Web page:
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Common Chart Types

In the data visualization world, the term “chart” can mean many things. It can be a type of diagram that organizes a set of data. It can be map with technical information included, such as a nautical chart. But the thing that all chart types have in common is that they are a graphical representation of data where the data is represented by some kind of symbol: bars in a bar chart, pie slices in a pie chart, lines in a line chart.

Charts are used to make large quantities of data easier to read and to make the relationships between the data easier to comprehend. Like most data visualizations, charts can be read more quickly than the raw data could, and they make the story behind the data easier for the viewer to grasp.

Some chart types are more useful for certain purposes and certain data than others. Percentages might be displayed in a type of chart called a pie chart, or in a bar chart, while data that changes over time might be displayed as a type of chart called a line chart.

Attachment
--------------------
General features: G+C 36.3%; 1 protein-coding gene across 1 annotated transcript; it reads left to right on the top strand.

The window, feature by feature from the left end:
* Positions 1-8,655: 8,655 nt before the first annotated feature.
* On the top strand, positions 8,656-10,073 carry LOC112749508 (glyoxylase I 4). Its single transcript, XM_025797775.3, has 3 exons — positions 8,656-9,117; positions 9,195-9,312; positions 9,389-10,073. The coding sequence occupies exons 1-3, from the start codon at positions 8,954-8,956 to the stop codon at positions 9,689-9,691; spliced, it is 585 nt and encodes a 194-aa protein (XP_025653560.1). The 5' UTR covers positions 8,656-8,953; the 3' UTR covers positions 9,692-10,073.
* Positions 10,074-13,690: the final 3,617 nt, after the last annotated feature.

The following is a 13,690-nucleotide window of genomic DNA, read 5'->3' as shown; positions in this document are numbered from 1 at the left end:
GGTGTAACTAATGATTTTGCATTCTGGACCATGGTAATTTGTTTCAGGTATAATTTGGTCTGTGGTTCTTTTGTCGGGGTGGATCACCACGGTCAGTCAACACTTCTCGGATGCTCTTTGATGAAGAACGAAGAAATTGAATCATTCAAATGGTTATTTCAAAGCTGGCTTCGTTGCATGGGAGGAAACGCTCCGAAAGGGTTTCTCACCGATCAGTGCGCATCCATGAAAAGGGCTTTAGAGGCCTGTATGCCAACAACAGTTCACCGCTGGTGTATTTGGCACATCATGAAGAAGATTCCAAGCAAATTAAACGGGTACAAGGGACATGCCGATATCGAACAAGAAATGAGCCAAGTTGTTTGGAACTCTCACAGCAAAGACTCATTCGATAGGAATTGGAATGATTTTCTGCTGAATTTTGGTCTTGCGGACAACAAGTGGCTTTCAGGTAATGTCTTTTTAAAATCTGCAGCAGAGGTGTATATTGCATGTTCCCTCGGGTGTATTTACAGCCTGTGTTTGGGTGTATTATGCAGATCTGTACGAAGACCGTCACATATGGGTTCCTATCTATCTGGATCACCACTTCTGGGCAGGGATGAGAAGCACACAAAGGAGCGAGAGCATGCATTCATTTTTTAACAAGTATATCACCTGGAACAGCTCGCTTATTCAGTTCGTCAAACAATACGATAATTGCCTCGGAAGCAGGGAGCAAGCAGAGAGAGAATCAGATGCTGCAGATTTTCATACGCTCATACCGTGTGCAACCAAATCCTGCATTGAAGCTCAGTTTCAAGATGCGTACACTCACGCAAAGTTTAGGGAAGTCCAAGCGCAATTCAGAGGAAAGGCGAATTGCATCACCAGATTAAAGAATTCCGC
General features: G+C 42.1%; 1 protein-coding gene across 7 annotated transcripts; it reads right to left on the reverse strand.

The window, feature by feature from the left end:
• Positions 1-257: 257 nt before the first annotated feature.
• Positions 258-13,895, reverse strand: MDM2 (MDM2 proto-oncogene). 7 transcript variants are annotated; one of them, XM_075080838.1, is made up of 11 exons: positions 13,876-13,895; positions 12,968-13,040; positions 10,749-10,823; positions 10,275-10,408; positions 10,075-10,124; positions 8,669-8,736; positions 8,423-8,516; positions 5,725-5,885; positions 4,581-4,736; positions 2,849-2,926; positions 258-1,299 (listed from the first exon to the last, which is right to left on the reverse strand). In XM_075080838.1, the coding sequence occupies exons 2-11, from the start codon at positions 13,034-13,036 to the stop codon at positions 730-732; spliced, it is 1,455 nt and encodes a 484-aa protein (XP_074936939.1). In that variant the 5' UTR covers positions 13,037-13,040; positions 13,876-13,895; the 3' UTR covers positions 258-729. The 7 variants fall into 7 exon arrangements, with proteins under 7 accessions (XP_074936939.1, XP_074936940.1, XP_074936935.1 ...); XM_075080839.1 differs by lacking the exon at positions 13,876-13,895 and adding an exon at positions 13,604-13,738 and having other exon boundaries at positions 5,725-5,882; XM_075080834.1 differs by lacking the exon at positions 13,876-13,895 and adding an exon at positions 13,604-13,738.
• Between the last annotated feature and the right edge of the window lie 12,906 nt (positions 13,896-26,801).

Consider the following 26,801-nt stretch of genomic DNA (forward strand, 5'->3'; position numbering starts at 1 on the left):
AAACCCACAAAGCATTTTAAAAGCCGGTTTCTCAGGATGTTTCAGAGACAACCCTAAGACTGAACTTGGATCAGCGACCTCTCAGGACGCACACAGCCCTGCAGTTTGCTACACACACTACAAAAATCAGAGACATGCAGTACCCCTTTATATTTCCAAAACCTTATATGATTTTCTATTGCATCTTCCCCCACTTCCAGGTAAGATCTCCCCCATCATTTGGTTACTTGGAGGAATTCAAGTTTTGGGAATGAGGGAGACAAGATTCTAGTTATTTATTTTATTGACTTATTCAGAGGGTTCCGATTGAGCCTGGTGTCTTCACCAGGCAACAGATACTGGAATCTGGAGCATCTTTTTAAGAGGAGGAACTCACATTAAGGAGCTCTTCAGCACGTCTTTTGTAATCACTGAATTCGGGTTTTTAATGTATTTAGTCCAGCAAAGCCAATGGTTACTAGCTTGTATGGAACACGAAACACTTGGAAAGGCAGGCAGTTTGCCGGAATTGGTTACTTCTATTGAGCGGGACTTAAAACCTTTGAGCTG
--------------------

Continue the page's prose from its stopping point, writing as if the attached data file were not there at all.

No matter what type of chart we’re discussing, most charts have a few common features. They generally focus more on the graphic than on text. And the chart will probably have a legend containing the variables appearing in the chart (e.g. “yes is blue, no is red, undecided is green”).

But it’s the differences between types of charts that are more interesting, because this in when we can start to decide which type of chart will work best for which type of data.

There are many, many types of charts out there. Some of the most common types of charts we’ve already mentioned: bar charts, pie charts and line charts. A bar chart is a chart with rectangular bars with lengths proportional to the values they represent. A pie chart shows percentages displayed as a slice of pie. A line chart connects data arranged over time in order to show trends over time.

There are also histograms, timelines, area charts, tree maps. We’ll get into these less-common types of charts more extensively in the pages that follow.

In the meantime, you can always check out our data visualization blog where we talk about how to put different chart types to work. See, for example, how to create bubble charts with Photoshop.

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